Feds to Monitor How Oakland Treats Black Kids

Can five years of federal monitoring reduce the troubling disparities in suspension rates at the California city's schools?

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There's no question that the disproportionately high rate of suspensions of black students in Oakland, Calif., is alarming. (Data released by the Department of Education in March showed that black students are three-and-a-half times as likely to be suspended or expelled as their white classmates.) But now it seems that serious steps are being taken to go beyond fretting and speculating about it to actually address what's going on with race and discipline in the classroom.

The Oakland School Board has voted to allow for at least five years of federal monitoring to help identify the problem and reduce the troubling disparities. From the Huffington Post:

The resolution, of which the Oakland school board voted 6-0 in favor, concludes an investigation by the Department of Education's Office for Civil Rights into whether discipline of black students was harsher and more frequent and harshly than for their white peers.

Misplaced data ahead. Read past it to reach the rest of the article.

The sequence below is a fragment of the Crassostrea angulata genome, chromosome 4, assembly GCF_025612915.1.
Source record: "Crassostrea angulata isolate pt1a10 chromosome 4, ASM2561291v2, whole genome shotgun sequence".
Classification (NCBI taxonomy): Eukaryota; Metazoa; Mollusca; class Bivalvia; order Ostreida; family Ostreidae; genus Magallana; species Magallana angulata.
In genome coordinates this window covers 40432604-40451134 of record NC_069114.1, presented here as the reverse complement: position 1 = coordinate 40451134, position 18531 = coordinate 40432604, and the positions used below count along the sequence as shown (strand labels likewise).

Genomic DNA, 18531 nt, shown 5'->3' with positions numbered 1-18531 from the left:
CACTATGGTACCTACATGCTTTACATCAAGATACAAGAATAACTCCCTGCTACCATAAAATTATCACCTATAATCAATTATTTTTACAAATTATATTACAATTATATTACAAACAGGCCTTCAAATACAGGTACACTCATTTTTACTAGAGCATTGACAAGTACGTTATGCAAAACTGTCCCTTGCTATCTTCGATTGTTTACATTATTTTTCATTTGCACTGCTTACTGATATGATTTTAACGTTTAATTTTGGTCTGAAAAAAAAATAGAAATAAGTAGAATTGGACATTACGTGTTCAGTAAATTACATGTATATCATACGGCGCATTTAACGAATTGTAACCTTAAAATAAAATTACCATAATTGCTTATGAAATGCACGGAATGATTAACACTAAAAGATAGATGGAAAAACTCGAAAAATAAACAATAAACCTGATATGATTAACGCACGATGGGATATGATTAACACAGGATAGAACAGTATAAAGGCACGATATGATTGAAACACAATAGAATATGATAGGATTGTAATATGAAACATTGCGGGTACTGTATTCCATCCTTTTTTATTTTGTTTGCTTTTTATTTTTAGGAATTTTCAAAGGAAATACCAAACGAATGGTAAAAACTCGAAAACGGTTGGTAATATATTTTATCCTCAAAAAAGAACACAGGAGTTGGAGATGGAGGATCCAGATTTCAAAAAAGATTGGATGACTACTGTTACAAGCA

Under last week's agreement, federal officials will keep watch on 38 Oakland schools and oversee the district’s five-year plan to address students’ needs by offering mentoring services to at-risk students, providing training for teachers and staff and combatting disciplinary issues without resorting to suspensions.

According to the San Francisco Chronicle, almost 20 percent of Oakland’s black males were suspended at least once last year -- six times the rate of white students. In middle school, one out of every three black students was suspended at least once. Furthermore, research conducted during the 2010-11 school year found that more than half of African American male students in the Oakland Unified School District are at risk of dropping out.

Read more at the Huffington Post.

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